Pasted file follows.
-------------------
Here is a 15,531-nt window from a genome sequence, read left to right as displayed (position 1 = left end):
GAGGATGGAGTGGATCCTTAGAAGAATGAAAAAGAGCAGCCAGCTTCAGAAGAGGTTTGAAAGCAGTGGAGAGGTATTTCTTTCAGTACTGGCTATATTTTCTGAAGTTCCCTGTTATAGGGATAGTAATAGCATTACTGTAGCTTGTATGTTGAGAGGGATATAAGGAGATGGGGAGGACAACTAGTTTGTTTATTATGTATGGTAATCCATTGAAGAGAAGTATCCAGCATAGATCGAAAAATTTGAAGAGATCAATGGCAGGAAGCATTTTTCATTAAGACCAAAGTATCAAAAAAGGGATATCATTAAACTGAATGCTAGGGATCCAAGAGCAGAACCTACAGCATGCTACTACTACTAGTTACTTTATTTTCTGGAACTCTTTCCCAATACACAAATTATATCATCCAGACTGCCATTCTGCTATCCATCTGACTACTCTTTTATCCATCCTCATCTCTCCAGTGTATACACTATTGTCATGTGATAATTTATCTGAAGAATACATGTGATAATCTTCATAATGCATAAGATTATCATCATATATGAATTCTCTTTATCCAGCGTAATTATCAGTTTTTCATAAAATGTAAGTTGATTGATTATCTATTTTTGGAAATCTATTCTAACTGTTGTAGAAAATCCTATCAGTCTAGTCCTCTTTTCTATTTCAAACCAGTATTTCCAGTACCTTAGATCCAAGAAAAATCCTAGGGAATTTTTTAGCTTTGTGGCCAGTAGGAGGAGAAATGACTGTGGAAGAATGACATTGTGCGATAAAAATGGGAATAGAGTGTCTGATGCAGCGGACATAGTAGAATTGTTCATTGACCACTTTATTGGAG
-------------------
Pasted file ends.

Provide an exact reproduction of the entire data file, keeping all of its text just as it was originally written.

Here is a 15,531-nt window from a genome sequence, read left to right as displayed (position 1 = left end):
GAGGATGGAGTGGATCCTTAGAAGAATGAAAAAGAGCAGCCAGCTTCAGAAGAGGTTTGAAAGCAGTGGAGAGGTATTTCTTTCAGTACTGGCTATATTTTCTGAAGTTCCCTGTTATAGGGATAGTAATAGCATTACTGTAGCTTGTATGTTGAGAGGGATATAAGGAGATGGGGAGGACAACTAGTTTGTTTATTATGTATGGTAATCCATTGAAGAGAAGTATCCAGCATAGATCGAAAAATTTGAAGAGATCAATGGCAGGAAGCATTTTTCATTAAGACCAAAGTATCAAAAAAGGGATATCATTAAACTGAATGCTAGGGATCCAAGAGCAGAACCTACAGCATGCTACTACTACTAGTTACTTTATTTTCTGGAACTCTTTCCCAATACACAAATTATATCATCCAGACTGCCATTCTGCTATCCATCTGACTACTCTTTTATCCATCCTCATCTCTCCAGTGTATACACTATTGTCATGTGATAATTTATCTGAAGAATACATGTGATAATCTTCATAATGCATAAGATTATCATCATATATGAATTCTCTTTATCCAGCGTAATTATCAGTTTTTCATAAAATGTAAGTTGATTGATTATCTATTTTTGGAAATCTATTCTAACTGTTGTAGAAAATCCTATCAGTCTAGTCCTCTTTTCTATTTCAAACCAGTATTTCCAGTACCTTAGATCCAAGAAAAATCCTAGGGAATTTTTTAGCTTTGTGGCCAGTAGGAGGAGAAATGACTGTGGAAGAATGACATTGTGCGATAAAAATGGGAATAGAGTGTCTGATGCAGCGGACATAGTAGAATTGTTCATTGACCACTTTATTGGAG